“As Mad Men continues to draw big ratings, I sense that O’Hara’s moment for a really breakout revival . . . may at last be upon us. . . . If this is your first encounter with John O’Hara, I can only say, in the words of Joey: ‘Low and behold.’ ” —Thomas Mallon, from the Foreword

“There can be no doubt but that [Pal Joey is] part of his best work.” —The New York Times

“O’Hara was probably the most gifted writer of dialogue in mid-20th century American fiction. And when he gets around to fracturing dialogue the way people do in real life, he’s very funny. He doesn’t overdo it. It bounces right up from the page at you. If you read the sentences out loud—and of course what he did was adapt his book for the stage so they could be read out loud—they just land on a dime, all of them.” —Thomas Mallon, NPR’s Weekend Edition

“If ever an author was ripe for a critical rebranding, it’s John O’Hara.” —Jonathan Dee, from the Introduction to Ten North Frederick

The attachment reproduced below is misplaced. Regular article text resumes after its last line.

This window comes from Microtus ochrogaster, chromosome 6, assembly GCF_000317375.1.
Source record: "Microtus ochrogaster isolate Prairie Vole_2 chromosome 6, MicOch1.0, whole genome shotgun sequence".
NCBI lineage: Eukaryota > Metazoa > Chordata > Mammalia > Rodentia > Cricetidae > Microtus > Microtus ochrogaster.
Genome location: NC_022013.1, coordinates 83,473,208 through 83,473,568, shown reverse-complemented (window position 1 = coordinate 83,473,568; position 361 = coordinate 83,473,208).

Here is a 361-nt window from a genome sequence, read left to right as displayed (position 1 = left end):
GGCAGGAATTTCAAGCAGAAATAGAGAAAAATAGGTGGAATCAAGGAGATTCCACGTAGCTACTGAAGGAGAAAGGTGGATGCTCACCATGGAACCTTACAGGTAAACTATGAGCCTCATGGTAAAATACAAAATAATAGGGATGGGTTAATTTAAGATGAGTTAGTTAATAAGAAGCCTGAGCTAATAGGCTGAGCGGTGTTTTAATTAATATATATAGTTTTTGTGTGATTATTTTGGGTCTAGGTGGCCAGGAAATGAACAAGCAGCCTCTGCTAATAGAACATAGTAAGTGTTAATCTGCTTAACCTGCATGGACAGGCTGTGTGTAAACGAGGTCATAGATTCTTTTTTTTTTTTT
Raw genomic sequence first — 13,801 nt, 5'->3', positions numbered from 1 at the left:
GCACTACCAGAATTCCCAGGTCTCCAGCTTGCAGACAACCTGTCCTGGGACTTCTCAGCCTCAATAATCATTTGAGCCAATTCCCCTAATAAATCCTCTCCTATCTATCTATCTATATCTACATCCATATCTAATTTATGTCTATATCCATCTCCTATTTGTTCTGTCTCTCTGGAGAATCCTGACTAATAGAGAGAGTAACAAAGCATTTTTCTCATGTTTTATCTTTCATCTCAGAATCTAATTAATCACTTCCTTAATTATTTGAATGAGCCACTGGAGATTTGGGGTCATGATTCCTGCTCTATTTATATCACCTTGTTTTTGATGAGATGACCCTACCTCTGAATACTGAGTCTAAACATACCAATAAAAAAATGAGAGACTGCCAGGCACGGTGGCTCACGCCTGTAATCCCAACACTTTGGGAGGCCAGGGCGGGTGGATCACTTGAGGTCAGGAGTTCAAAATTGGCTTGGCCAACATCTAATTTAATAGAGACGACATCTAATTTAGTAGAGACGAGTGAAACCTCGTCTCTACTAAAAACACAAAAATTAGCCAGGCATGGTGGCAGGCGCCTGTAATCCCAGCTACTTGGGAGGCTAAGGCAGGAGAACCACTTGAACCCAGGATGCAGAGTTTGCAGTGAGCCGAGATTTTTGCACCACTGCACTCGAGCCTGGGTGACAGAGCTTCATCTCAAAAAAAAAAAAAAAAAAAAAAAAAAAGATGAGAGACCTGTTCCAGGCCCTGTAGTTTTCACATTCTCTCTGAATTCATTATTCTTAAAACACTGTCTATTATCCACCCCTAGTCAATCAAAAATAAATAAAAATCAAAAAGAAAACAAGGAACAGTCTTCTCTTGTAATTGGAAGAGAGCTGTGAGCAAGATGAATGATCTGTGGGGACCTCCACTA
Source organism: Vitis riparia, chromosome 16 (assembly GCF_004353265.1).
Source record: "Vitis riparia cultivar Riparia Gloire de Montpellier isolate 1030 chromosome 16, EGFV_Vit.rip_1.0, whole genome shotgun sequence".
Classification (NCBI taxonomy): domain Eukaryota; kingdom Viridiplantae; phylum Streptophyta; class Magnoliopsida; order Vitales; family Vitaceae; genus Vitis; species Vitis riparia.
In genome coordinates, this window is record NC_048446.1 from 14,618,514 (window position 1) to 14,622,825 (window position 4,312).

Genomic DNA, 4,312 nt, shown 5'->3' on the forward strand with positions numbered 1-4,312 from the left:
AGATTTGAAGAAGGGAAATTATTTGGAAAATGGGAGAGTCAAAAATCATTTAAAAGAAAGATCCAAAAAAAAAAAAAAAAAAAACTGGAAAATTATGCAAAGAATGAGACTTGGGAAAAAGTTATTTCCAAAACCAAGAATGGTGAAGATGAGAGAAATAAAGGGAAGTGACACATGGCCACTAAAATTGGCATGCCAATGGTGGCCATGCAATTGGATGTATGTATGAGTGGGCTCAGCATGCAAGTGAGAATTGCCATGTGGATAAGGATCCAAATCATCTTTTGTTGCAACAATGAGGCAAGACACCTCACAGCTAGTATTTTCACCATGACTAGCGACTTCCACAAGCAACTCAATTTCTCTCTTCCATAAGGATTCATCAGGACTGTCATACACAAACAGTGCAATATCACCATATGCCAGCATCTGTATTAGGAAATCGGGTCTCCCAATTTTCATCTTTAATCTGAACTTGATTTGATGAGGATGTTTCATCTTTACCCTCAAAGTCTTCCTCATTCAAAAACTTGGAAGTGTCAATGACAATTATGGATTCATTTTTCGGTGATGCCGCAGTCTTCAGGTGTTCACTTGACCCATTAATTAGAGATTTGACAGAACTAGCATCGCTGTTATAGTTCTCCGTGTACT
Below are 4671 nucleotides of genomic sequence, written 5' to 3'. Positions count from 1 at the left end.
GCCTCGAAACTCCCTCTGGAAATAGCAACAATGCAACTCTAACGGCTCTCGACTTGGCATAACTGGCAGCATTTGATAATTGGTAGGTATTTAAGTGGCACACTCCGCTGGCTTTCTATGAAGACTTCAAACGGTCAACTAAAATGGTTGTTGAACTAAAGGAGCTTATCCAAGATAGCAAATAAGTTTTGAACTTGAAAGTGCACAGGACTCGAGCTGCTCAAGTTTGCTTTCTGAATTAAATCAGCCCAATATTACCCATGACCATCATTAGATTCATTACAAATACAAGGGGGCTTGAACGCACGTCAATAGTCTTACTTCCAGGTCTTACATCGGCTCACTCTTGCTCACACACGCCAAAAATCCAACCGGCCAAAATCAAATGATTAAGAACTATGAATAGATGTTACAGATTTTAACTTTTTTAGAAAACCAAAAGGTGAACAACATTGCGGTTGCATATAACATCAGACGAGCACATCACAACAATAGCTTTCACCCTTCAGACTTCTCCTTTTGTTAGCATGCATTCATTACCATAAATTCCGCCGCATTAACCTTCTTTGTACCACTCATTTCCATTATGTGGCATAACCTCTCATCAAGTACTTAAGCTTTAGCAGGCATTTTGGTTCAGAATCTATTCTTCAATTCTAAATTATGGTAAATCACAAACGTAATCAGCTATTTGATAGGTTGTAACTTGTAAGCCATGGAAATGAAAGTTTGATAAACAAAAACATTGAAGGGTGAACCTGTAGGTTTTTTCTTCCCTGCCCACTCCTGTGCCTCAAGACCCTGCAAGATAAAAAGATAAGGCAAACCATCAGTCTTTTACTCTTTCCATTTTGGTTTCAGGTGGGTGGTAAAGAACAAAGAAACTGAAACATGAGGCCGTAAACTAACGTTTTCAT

“O’Hara remains one of America’s greatest social novelists of the twentieth century. . . . He captured one of the most far-reaching social transformations in American history.” —The Atlantic

“[O’Hara] was as acute a social observer as Fitzgerald, as spare a stylist as Hemingway.” —Los Angeles Times

“An author I love is John O’Hara. . . . I think he's been forgotten by time, but for dialogue lovers, he’s a goldmine of inspiration.” —Douglas Coupland, Shelf Awareness

“O’Hara occupies a unique position in our contemporary literature. . . . He is the only American writer to whom America presents itself as a social scene in the way it once presented itself to Henry James, or France to Proust.” —Lionel Trilling, The New York Times
 
Pal Joey is successful as satire, because Mr. O’Hara is not afraid to go the whole hog.” —Edmund Wilson, The New Republic

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About The Author
John O'Hara, Lorenz Hart, Richard Rodgers, Thomas Mallon